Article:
Folia Linguistica Historica XXII/1-2 pp. 103-135 © Societas Linguistica Europaea WOLFGANG U. DRESSLER - KATARZYNA DZIUBALSKA-KOLACZYK ROSSELLA SPINA 1. Markedness: theoretical background The basic question of our paper is why and how marked phenomena arise in a natural language. The main approach to answering it is to inspect external evidence mainly from diachrony, but also first language acquisition and socio-cultural Variation. The theoretical frameworks are naturalness theory, a building-block model of complexity theory, a semiotic metatheory and the epistemology of functionalism (cf. Dressler 1995, Dressler - Dziubalska-Kolaczyk 1994). Within naturalnes theory, äs elaborated for both Natural Phonology and Natural Morphology in Dressler (1985a, cf. the volumes Hurch Rhodes 1996 and Dziubalska-Kolaczyk 1996), marked corresponds to unnatural. This concept is relative in the sense of "less natural than" (more marked than) and theoretically specified. Within the subtheory of universal markedness, which is a preference theory, marked means universally dispreferred on a given parameter. Within the second subtheory of type adequacy, it means less adequate for a specific language type. And within the third subtheory of language-specific system-adequacy, it means marginal in some respect. For example, unproductive phonological or morphological patterns do not belong to the core of language-specific phonology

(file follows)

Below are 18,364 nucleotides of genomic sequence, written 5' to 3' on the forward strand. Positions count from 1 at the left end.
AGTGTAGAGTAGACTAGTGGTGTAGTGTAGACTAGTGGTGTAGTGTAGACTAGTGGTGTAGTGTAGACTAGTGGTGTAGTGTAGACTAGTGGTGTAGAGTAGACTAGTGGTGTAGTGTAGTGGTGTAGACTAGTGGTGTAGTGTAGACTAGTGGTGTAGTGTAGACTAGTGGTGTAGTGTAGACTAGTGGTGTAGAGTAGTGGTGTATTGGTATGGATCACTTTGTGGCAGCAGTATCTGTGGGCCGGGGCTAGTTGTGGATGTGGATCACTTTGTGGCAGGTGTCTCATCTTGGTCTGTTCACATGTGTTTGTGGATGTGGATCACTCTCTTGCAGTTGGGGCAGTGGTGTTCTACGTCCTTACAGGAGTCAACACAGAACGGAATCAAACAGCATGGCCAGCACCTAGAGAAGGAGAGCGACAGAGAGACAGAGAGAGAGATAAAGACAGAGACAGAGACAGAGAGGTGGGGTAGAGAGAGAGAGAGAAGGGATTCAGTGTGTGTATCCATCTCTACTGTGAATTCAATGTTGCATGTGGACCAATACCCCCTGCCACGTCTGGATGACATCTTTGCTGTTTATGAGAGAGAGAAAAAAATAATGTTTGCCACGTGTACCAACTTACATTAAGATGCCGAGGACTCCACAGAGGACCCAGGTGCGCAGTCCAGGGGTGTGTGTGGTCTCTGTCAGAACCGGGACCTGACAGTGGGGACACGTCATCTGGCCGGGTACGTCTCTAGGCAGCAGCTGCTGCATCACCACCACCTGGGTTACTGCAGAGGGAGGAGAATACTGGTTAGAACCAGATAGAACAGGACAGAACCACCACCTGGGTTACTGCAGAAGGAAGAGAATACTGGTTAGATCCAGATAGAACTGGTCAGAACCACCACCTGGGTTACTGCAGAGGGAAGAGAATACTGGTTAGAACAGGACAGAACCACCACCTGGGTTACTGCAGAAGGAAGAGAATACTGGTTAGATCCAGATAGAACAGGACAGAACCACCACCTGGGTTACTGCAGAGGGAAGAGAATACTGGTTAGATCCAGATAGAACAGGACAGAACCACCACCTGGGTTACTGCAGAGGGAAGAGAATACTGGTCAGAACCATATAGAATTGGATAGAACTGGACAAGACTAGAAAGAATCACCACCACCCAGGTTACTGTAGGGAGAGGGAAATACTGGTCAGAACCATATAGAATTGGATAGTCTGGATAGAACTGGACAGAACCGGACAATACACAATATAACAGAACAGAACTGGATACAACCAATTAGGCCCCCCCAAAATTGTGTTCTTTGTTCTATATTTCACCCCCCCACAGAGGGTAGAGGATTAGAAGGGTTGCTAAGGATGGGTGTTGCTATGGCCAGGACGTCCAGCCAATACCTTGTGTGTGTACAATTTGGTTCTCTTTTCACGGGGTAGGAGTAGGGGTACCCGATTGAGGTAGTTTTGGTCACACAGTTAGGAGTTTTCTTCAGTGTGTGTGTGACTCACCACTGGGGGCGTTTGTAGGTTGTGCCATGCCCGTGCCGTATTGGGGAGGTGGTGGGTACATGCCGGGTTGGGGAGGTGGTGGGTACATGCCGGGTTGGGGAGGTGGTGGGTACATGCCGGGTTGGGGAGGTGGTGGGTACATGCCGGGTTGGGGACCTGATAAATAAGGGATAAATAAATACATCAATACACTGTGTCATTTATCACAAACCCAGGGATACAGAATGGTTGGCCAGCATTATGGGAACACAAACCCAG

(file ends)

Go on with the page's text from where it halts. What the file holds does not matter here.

folia linguistica historica – de Gruyter
Published: Jan 1, 2001
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